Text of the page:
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The speed of time
On strategy's most important variable
Time is the strategist's most important variable. It costs nothing. It means everything.
Napoleon once said: “I may lose a battle but I will never lose a minute.”
This essay's less about specific strategizing and more about a way of thinking towards time that'll impact strategy.
I came to the subject when I was 35 years and 10 months old. At the time, in the 430th month of my life, I left for a one-year unaccompanied tour in South Korea. (“Unaccompanied” means you have to leave your family behind in the US for an overseas military assignment.) My younger daughter was 8 months old at the time.
When I came home, the one year that passed seemed miniscule to me in one way. It was 12 months of the 442 months in my life. Only 2.7 percent of my entire life. But to my daughter, I was away 12 of her 20 months, 60 percent of her total time on Earth. To her, I'd been gone well over half her life.
Time is objective. One second is one second. When sprinters step onto a track for a race, they know they'll be measured against a fair standard. (Okay, okay, yes, a physicist would point out the many wrinkles that come with time. Like, for example, that your head is older than your feet—about 90 billionths of a second over a lifetime—because time at a higher elevation, further distant from the Earth's surface, passes differently.) For all that, we still tend to think of time in a straight line. We’re fond of “timelines.”
But we all experience time individually. That year I was gone in Korea, my daughter felt time in a way I did not. It was deeper, must've felt longer, compared to myself. And in turn, others with more years notched on their belts feel this as well. Record-setting long-distance swimmer, Diana Nyad, recently said to a younger interviewer, "You don't know this yet, because you're so young," said the 72-year old to her younger interviewer, but time "actually speeds up as you get older. It speeds up exponentially every month, every day, every hour."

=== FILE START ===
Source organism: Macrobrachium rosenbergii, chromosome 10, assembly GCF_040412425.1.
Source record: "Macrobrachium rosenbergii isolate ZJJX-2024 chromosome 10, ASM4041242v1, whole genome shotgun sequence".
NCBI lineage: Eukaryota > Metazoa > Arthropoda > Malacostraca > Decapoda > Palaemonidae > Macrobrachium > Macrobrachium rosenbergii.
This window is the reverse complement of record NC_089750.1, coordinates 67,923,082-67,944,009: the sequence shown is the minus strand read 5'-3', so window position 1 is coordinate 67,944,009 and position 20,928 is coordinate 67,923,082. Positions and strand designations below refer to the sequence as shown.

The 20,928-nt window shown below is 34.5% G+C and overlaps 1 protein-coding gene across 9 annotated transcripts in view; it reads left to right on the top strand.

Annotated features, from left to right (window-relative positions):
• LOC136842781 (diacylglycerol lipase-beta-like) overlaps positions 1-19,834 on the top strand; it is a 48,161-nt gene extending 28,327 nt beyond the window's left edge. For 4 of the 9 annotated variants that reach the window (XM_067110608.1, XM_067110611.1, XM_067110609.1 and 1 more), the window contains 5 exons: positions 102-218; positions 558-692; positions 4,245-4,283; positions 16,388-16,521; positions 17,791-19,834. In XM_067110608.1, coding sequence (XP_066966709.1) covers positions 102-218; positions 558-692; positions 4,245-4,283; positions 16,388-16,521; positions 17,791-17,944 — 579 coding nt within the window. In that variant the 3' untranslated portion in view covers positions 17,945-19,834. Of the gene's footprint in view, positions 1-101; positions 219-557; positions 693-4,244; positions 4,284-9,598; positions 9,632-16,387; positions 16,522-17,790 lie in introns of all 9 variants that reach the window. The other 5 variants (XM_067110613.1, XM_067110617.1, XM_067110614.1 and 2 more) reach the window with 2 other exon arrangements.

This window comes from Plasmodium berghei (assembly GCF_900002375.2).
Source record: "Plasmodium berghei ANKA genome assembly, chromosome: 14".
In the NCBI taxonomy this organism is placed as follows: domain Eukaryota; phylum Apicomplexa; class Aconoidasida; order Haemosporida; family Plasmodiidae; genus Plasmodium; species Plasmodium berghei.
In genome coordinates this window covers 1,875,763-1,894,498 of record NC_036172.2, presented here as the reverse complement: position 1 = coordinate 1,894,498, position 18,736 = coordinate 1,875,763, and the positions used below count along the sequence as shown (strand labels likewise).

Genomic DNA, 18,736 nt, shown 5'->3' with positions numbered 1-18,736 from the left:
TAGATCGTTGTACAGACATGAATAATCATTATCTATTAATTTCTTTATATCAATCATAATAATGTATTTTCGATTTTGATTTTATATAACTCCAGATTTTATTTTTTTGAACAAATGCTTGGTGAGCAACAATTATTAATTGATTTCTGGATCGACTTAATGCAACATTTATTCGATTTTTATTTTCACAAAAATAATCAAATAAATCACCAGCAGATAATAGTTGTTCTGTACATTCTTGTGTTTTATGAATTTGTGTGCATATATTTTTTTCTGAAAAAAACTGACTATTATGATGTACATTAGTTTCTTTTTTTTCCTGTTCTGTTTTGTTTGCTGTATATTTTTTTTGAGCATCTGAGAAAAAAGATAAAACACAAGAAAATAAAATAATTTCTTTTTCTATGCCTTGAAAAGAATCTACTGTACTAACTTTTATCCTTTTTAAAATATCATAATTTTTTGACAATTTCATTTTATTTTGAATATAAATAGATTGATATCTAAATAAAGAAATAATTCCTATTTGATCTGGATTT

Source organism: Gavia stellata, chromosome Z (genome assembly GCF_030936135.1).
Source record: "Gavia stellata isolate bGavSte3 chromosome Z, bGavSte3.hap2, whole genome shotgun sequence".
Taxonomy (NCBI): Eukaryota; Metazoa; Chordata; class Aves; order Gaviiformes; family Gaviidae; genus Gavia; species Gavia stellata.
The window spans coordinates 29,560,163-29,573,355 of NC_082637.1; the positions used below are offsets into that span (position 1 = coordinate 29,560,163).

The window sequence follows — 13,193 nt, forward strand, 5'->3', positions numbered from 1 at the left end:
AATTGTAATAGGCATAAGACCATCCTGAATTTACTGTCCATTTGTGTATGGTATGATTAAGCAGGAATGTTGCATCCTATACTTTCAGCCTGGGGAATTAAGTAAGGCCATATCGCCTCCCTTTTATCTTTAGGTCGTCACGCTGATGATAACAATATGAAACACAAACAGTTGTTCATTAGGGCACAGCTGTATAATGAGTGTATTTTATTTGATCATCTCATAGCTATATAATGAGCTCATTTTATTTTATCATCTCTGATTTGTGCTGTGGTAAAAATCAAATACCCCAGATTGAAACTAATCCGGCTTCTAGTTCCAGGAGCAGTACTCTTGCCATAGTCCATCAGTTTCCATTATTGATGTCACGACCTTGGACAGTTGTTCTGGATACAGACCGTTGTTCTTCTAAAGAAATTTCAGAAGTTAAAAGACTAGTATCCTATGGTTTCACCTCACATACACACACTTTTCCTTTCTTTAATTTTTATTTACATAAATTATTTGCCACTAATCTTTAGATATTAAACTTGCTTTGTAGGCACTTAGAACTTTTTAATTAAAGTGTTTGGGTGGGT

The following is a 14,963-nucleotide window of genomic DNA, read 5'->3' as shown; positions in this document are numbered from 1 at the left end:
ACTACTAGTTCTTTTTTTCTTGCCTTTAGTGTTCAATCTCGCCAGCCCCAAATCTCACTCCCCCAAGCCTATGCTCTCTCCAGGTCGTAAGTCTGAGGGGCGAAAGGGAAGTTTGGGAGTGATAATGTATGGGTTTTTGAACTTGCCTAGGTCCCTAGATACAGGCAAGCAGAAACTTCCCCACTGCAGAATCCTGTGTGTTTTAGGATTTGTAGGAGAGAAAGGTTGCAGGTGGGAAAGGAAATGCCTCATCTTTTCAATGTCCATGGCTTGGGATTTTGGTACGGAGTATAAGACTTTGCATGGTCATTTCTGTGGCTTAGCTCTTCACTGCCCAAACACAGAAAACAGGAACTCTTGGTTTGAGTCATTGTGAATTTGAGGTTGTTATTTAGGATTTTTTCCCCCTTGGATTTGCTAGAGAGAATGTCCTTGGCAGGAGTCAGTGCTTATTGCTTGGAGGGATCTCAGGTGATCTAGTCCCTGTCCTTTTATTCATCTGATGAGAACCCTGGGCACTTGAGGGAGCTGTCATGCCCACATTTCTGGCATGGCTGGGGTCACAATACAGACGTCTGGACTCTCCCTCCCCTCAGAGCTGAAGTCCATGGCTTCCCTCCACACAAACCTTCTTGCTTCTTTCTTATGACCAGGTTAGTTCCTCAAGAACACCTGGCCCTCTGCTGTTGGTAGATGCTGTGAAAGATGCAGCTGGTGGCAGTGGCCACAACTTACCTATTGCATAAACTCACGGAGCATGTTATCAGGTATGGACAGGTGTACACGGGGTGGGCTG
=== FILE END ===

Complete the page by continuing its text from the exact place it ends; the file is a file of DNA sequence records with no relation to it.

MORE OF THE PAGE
I'm not so sure about "exponentially," but I bet it can feel that way sometimes to some older folks.
On the flip side, time, of course, can pass so slow. While I look back on my year in Korea as a blip—again, less than 3 percent of my life to that point—I recall while I was in it, I was in daily agony, wishing the time would pass faster.
Or when I returned from Iraq after my second year-long deployment in April 2006. I was nearly 26 years old, and counting deployments and my time at West Point, I’d spent almost a quarter of my life in some form of military lockdown. No wonder I was tired and unhappy.
This isn’t all personal. Though I’m sure many readers will be able to recall their own experience with the speed of time.
Knowing time’s impact, and how to nudge it a little, is an important ingredient in the strategist’s toolkit. Not only for strategy-making, but for evaluating and managing them once they’re in play.
Time impacts us all. So there’s (at least) two timescales that matter most to the strategist—ours, and the adversary. The Taliban saying of their Western opponents in Afghanistan, “you have the watches, but we have the time,” has been well-covered. It’s worth repeating. There remains no truer statement of the outcome there.
So how can you leverage time against your adversary?